GOVERNANCE POLICY & PRINCIPLES
CUSTOMISED CONSULTING CORPORATE GOVERNANCE FRAMEWORK AND PRINCIPLES
Our Governance Policy & Principles
Our governance policy framework is comprised of 8 principles of good governance to which we are taking a dynamic phased approach from 2018.
This defines roles, responsibilities and an agreed distribution of power amongst shareholders, the board, management and other stakeholders.
A key step in the development of our governance is the decision to invite external directors onto the board.
Corporate Governance Principles
Principle 1: Shareholders should establish an appropriate constitutional and governance framework for the company.
Principle 2: We should strive to establish an effective board, which is collectively responsible for the long-term success of the company, including the definition of the corporate strategy. However, an interim step on the road to an effective (and independent) board may be the creation of an advisory board.
Principle 3: The size and composition of the board should reflect the scale and complexity of our activities.
Principle 4: The board should meet sufficiently regularly to discharge its duties, and be supplied in a timely manner with appropriate information.
Principle 5: Levels of remuneration should be sufficient to attract, retain, and motivate executives and non-executives of the quality required to run the company successfully.
Principle 6: The board is responsible for risk oversight and should maintain a sound system of internal control to safeguard shareholders’ investment and the company’s assets.
Principle 7: There should be a dialogue between the board and the shareholders based on a mutual understanding of objectives. The board as a whole has responsibility for ensuring that a satisfactory dialogue with shareholders takes place. The board should not forget that all shareholders have to be treated equally.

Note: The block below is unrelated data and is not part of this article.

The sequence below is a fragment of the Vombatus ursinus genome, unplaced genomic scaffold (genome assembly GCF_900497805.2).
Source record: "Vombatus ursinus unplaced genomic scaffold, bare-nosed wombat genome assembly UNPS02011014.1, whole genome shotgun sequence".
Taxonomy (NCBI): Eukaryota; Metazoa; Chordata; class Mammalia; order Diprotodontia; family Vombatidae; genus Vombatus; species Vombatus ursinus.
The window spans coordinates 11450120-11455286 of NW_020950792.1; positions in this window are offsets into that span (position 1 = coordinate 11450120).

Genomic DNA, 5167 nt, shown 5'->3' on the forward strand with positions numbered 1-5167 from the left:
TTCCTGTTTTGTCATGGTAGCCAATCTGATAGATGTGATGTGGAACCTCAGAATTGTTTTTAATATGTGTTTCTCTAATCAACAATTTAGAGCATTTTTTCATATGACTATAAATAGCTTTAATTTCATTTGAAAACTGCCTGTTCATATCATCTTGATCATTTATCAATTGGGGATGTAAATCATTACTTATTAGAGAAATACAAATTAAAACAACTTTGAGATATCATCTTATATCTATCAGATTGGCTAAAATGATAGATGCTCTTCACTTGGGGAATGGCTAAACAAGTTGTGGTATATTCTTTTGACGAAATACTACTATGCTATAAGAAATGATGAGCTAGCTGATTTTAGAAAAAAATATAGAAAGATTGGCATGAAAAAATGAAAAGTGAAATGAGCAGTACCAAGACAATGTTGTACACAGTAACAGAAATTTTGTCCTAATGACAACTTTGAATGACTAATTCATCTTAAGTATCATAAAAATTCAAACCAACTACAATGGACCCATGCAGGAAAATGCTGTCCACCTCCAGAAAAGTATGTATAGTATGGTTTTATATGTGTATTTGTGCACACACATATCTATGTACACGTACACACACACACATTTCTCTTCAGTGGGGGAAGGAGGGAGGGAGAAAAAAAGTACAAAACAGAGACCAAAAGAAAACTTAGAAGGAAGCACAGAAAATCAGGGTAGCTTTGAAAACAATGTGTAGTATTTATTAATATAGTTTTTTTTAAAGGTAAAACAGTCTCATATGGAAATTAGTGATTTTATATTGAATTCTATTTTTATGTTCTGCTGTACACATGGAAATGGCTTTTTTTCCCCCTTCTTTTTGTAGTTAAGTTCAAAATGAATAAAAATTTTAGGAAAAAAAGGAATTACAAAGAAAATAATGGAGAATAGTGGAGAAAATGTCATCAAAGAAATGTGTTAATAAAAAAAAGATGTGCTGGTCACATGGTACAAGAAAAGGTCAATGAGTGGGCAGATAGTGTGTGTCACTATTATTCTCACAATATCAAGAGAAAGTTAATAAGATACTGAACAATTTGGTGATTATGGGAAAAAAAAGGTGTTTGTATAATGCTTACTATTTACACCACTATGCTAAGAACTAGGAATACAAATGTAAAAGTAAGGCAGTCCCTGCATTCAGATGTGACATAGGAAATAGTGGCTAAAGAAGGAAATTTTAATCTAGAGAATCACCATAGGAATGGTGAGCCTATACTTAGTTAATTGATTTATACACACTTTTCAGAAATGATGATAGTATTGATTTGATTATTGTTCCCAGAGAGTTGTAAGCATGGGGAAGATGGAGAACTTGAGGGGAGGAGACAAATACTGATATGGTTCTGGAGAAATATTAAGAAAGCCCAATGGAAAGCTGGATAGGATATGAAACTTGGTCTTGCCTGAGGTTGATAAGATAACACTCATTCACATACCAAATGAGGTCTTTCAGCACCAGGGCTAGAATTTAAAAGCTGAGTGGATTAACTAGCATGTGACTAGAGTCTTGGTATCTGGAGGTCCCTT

Principle 8: All directors should receive induction on joining the board and should regularly update and refresh their skills and knowledge.
Shaun Green, Director
GOVERNANCE POLICY: PRINCIPLE 1
Shareholders should establish an appropriate constitutional and governance framework for the company.
- Shareholders should establish a basic framework of corporate governance through the company’s constitutional documents (i.e. the articles of association).
- There should be a formal schedule which states which matters are specifically reserved for the shareholders’ decision and which are to be delegated to the board (see Principle 2).
- However, shareholders should minimise the extent to which the articles constrain the ability of the board to shape the detailed governance framework.
GOVERNANCE POLICY: PRINCIPLE 2
We should strive to establish an effective board, which is collectively responsible for the long-term success of the company, including the definition of the corporate strategy. However, an interim step on the road to an effective (and independent) board may be the creation of an advisory board.
- The board’s role is to provide leadership of the company.
- As an intermediate step on the road to an effective main board, we may consider the establishment of an additional advisory board, without formal decision-making responsibilities.
- All directors must take decisions objectively in the interest of the company. As the company develops, inviting an independent director onto the board can help in focusing the board on the corporate interest.
- The board should elect a chairman. The chairman is responsible for leadership of the board, ensuring its effectiveness on all aspects of its role and setting its agenda.
- The board should appoint a Chief Executive (or managing director) to lead the management team, and exercise executive authority over the operation of the company.
- The board should set the company’s strategic objectives, and ensure that the necessary financial and human resources are in place for the company to meet its objectives.